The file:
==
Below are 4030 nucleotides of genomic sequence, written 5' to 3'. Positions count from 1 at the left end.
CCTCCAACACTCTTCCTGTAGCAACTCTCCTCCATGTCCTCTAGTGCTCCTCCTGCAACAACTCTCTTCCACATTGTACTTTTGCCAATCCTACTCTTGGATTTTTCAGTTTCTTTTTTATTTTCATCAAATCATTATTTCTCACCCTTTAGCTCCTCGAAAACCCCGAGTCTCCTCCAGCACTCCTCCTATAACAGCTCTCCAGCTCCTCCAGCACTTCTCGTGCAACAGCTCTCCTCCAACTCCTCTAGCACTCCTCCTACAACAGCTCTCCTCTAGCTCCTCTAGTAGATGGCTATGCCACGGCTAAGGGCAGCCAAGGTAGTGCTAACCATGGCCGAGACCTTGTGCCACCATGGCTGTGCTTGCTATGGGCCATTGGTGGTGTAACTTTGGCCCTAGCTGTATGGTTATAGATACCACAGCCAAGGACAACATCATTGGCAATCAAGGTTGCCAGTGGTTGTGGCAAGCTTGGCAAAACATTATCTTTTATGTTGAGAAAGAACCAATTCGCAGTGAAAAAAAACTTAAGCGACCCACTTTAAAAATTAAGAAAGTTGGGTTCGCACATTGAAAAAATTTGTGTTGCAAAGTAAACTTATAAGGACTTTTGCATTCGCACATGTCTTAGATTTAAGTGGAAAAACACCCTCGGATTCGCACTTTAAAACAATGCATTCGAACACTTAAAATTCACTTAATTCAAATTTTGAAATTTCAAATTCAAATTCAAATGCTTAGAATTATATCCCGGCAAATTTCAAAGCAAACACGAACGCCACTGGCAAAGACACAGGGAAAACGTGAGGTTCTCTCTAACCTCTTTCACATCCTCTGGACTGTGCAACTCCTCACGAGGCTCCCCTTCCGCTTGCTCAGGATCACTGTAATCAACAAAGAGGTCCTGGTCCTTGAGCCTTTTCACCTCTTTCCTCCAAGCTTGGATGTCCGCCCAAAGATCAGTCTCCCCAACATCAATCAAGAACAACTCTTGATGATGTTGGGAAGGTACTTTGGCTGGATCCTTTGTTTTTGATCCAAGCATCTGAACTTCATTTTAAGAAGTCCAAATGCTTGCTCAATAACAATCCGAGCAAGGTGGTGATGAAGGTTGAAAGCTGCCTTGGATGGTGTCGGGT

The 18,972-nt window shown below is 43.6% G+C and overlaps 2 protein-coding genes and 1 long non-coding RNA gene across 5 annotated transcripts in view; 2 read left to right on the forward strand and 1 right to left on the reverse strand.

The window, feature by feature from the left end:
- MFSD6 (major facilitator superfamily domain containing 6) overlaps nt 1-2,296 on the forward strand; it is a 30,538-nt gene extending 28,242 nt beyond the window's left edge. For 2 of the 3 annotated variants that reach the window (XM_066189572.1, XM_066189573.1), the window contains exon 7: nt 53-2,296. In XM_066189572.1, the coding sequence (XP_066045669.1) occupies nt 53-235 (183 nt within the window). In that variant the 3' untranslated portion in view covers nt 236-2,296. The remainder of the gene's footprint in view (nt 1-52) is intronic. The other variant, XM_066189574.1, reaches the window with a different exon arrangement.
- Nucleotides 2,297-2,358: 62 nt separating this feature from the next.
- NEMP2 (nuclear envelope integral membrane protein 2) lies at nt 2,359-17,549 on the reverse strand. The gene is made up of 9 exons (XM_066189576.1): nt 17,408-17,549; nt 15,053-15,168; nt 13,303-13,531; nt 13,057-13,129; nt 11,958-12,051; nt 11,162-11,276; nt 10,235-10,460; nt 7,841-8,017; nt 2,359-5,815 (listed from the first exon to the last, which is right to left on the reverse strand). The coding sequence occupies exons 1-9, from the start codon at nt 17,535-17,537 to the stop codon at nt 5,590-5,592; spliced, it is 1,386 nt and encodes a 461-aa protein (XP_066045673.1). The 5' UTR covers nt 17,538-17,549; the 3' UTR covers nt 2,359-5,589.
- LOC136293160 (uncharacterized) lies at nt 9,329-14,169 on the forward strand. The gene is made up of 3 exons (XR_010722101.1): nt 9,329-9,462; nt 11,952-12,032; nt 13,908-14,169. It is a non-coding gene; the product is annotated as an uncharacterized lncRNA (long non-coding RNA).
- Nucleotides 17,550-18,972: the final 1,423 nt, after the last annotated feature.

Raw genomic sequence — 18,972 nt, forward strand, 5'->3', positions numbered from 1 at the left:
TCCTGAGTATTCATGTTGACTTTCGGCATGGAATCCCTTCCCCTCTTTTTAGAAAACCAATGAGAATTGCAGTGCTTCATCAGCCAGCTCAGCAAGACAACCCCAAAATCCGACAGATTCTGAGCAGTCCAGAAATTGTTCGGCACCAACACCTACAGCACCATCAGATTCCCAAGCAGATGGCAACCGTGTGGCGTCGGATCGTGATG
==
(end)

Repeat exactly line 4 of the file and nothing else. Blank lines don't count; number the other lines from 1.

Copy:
The window, feature by feature from the left end: